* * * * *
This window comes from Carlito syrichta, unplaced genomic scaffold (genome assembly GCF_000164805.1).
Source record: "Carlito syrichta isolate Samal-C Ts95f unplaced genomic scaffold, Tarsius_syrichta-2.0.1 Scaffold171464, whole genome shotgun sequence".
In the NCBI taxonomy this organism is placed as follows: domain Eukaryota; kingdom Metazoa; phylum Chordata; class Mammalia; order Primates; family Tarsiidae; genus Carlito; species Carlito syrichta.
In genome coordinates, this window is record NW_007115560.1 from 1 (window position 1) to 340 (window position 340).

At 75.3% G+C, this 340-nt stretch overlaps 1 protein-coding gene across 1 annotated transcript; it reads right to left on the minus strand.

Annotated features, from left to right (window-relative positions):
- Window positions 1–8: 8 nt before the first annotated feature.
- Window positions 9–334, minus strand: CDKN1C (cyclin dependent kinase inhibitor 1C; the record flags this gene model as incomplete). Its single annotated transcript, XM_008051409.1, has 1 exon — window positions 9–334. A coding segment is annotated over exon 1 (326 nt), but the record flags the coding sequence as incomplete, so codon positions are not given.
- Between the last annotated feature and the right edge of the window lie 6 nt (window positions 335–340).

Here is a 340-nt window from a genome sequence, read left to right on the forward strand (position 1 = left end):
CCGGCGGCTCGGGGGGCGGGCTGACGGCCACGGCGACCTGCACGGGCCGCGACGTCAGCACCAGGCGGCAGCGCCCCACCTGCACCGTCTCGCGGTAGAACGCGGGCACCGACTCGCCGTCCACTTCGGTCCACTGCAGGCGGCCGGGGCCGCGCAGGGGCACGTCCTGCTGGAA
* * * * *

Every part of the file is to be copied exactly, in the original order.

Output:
This window comes from Carlito syrichta, unplaced genomic scaffold (genome assembly GCF_000164805.1).
Source record: "Carlito syrichta isolate Samal-C Ts95f unplaced genomic scaffold, Tarsius_syrichta-2.0.1 Scaffold171464, whole genome shotgun sequence".
In the NCBI taxonomy this organism is placed as follows: domain Eukaryota; kingdom Metazoa; phylum Chordata; class Mammalia; order Primates; family Tarsiidae; genus Carlito; species Carlito syrichta.
In genome coordinates, this window is record NW_007115560.1 from 1 (window position 1) to 340 (window position 340).

At 75.3% G+C, this 340-nt stretch overlaps 1 protein-coding gene across 1 annotated transcript; it reads right to left on the minus strand.

Annotated features, from left to right (window-relative positions):
- Window positions 1–8: 8 nt before the first annotated feature.
- Window positions 9–334, minus strand: CDKN1C (cyclin dependent kinase inhibitor 1C; the record flags this gene model as incomplete). Its single annotated transcript, XM_008051409.1, has 1 exon — window positions 9–334. A coding segment is annotated over exon 1 (326 nt), but the record flags the coding sequence as incomplete, so codon positions are not given.
- Between the last annotated feature and the right edge of the window lie 6 nt (window positions 335–340).

Here is a 340-nt window from a genome sequence, read left to right on the forward strand (position 1 = left end):
CCGGCGGCTCGGGGGGCGGGCTGACGGCCACGGCGACCTGCACGGGCCGCGACGTCAGCACCAGGCGGCAGCGCCCCACCTGCACCGTCTCGCGGTAGAACGCGGGCACCGACTCGCCGTCCACTTCGGTCCACTGCAGGCGGCCGGGGCCGCGCAGGGGCACGTCCTGCTGGAA